Though Kashmir Now Burns, Hope of Reconciliation Arises

At least 49 people have died over the past two months in street clashes between protesters and paramilitary troops in Indian Kashmir.

The entire world has been witness to scenes of clashes between rock-throwing Kashmiri protesters who have set official buildings and vehicles ablaze, and paramilitary police using guns and tear gas in an effort to contain the large crowds.

It is unfortunate that it has taken two months of violent unrest in Kashmir for the Indian federal government to step in to try cooling temperatures down. Indian Home Minister P. Chidambaram asserted that the Centre was ready to resume dialogue with all sections, including the one led by Hurriyat hardliner Syed Ali Shah Geelani, to address the problems in Jammu and Kashmir. Acknowledging the need to "win hearts and minds" of the people of Kashmir, he expressed the government’s willingness to “resume the political process.”

Last year, Mr. Chidambaram had promised a phased withdrawal of troops from Kashmir, and promised to address the issue of the Armed Forces Special Powers Act (AFSPA) -- an issue which is dear to the heart of the Kashmiris. Chief Minister of Jammu and Kashmir Omar Abdullah also had promised to work for the removal of AFSPA. However, not much action has been taken on this front.

In two recent speeches, Indian Prime Minister Manmohan Singh appealed to Kashmiris "to give peace a chance." Conceding that sweeping powers given to security forces in Kashmir were widely resented by local residents, Singh promised to “accelerate the process of strengthening and expanding the Kashmir police so that they can function independently and effectively within the shortest possible time.”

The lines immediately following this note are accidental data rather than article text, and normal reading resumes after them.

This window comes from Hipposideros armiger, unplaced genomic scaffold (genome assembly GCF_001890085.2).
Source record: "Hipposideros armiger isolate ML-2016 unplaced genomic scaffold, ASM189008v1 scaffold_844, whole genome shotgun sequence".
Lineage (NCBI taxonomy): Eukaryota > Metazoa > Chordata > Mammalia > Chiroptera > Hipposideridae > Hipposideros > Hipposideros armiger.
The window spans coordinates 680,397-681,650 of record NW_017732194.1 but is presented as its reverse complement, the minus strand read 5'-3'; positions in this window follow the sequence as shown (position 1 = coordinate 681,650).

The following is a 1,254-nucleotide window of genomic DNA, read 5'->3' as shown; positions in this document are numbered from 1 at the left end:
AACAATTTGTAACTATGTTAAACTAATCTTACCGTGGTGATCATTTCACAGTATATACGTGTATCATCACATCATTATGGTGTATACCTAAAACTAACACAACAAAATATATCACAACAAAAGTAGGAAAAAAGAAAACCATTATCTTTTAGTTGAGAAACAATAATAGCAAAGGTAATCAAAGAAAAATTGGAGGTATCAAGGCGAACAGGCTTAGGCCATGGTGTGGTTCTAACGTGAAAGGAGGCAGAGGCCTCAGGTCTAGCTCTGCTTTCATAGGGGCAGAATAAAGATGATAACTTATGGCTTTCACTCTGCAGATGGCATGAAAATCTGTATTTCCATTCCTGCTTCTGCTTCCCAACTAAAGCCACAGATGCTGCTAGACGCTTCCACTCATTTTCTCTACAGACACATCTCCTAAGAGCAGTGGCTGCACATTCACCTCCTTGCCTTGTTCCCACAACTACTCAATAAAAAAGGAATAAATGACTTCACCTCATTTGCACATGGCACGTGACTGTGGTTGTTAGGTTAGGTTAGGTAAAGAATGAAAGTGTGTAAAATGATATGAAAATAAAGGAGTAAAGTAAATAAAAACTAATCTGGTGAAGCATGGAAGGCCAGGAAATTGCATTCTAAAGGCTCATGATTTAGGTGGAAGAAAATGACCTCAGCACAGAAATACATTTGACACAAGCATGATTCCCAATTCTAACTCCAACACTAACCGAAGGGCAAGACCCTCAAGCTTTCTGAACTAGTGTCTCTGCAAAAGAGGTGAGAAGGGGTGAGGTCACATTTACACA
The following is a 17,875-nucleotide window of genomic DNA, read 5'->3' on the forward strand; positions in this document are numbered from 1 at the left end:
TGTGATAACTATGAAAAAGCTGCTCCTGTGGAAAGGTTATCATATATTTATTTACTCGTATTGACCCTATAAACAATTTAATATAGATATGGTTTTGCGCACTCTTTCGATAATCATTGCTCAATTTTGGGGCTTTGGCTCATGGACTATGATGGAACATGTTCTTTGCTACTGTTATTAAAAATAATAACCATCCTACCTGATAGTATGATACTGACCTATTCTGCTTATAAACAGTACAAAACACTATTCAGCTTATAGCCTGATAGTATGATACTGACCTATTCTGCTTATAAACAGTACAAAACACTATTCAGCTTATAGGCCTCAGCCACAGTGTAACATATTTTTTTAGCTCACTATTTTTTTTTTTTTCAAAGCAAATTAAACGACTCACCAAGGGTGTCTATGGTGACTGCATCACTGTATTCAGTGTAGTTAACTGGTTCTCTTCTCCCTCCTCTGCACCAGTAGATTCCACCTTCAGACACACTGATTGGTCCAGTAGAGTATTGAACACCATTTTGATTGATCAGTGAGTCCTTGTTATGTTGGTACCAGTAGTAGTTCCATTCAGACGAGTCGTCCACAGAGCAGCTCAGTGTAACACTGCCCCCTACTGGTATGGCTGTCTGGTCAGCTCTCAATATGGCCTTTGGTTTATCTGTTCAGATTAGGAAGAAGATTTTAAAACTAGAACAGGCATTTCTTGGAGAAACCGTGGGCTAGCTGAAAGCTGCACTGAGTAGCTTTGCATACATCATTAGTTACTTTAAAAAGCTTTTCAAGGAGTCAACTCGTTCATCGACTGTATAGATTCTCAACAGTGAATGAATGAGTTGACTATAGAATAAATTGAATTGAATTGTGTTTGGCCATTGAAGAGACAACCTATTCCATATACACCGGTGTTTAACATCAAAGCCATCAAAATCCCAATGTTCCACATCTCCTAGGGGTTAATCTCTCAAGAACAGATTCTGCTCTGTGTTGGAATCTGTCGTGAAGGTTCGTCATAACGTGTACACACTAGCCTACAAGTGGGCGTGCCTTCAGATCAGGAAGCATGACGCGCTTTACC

Despite Dr. Singh's conciliatory tone, two leading separatist leaders in Kashmir -- Syed Ali Shah Geelani and Mirwaiz Umar Farooq -- have rejected the initiative. According to Geelani, "A reign of terror has been let loose by Indian security forces against a people who peacefully demand freedom from slavery and Indian imperialism.” Mirwaiz Farooq put forth a four-point demand, after the fulfillment of which the protests would subside. The four demands: “The withdrawal of Indian troops should start immediately; the Armed Forces Special Powers Act and the Disturbed Area Act should be repealed; bunkers and camps should be removed from cities and towns; and all political prisoners, including the recently arrested youths, should be released.”

As to be expected, the leading opposition party, BJP, has opposed any troop withdrawal from Kashmir or any phasing out of AFSPA. This is nothing new. Just three years after Partition, in 1950, there was a mass movement in Jammu led by the right-wing Praja Parishad. The movement demanded the complete integration of Kashmir with India and the abolition of Article 370. The then-Hindu nationalist party, Bharatiya Jana Sangh, led by Shyama Prasad Mukherjee, supported this movement, which took on a violent communal color during 1952-1953. The Praja Parishad movement and its support by a national level party not only worsened communal relations in Kashmir but in other parts of India as well.